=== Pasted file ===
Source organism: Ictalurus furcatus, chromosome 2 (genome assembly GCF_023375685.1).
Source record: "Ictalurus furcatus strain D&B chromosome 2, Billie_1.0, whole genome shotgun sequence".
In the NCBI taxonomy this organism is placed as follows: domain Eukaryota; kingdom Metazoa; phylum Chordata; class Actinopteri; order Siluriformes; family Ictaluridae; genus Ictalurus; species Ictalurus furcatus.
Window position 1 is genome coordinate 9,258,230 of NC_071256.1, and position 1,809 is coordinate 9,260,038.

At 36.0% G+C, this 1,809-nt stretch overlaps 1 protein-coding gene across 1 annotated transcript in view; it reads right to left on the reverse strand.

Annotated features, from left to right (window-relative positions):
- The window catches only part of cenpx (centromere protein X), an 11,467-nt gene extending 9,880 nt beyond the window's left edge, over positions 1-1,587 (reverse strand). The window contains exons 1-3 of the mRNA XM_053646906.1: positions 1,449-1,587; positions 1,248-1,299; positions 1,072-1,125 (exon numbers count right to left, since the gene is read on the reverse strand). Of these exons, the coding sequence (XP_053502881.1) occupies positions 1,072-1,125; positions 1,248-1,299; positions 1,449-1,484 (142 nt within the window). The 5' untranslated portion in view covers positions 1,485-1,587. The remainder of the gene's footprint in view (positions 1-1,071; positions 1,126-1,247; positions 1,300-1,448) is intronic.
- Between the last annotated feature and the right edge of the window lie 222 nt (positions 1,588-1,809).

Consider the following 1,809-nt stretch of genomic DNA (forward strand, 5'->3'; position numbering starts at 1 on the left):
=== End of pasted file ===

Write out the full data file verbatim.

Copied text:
Source organism: Ictalurus furcatus, chromosome 2 (genome assembly GCF_023375685.1).
Source record: "Ictalurus furcatus strain D&B chromosome 2, Billie_1.0, whole genome shotgun sequence".
In the NCBI taxonomy this organism is placed as follows: domain Eukaryota; kingdom Metazoa; phylum Chordata; class Actinopteri; order Siluriformes; family Ictaluridae; genus Ictalurus; species Ictalurus furcatus.
Window position 1 is genome coordinate 9,258,230 of NC_071256.1, and position 1,809 is coordinate 9,260,038.

At 36.0% G+C, this 1,809-nt stretch overlaps 1 protein-coding gene across 1 annotated transcript in view; it reads right to left on the reverse strand.

Annotated features, from left to right (window-relative positions):
- The window catches only part of cenpx (centromere protein X), an 11,467-nt gene extending 9,880 nt beyond the window's left edge, over positions 1-1,587 (reverse strand). The window contains exons 1-3 of the mRNA XM_053646906.1: positions 1,449-1,587; positions 1,248-1,299; positions 1,072-1,125 (exon numbers count right to left, since the gene is read on the reverse strand). Of these exons, the coding sequence (XP_053502881.1) occupies positions 1,072-1,125; positions 1,248-1,299; positions 1,449-1,484 (142 nt within the window). The 5' untranslated portion in view covers positions 1,485-1,587. The remainder of the gene's footprint in view (positions 1-1,071; positions 1,126-1,247; positions 1,300-1,448) is intronic.
- Between the last annotated feature and the right edge of the window lie 222 nt (positions 1,588-1,809).

Consider the following 1,809-nt stretch of genomic DNA (forward strand, 5'->3'; position numbering starts at 1 on the left):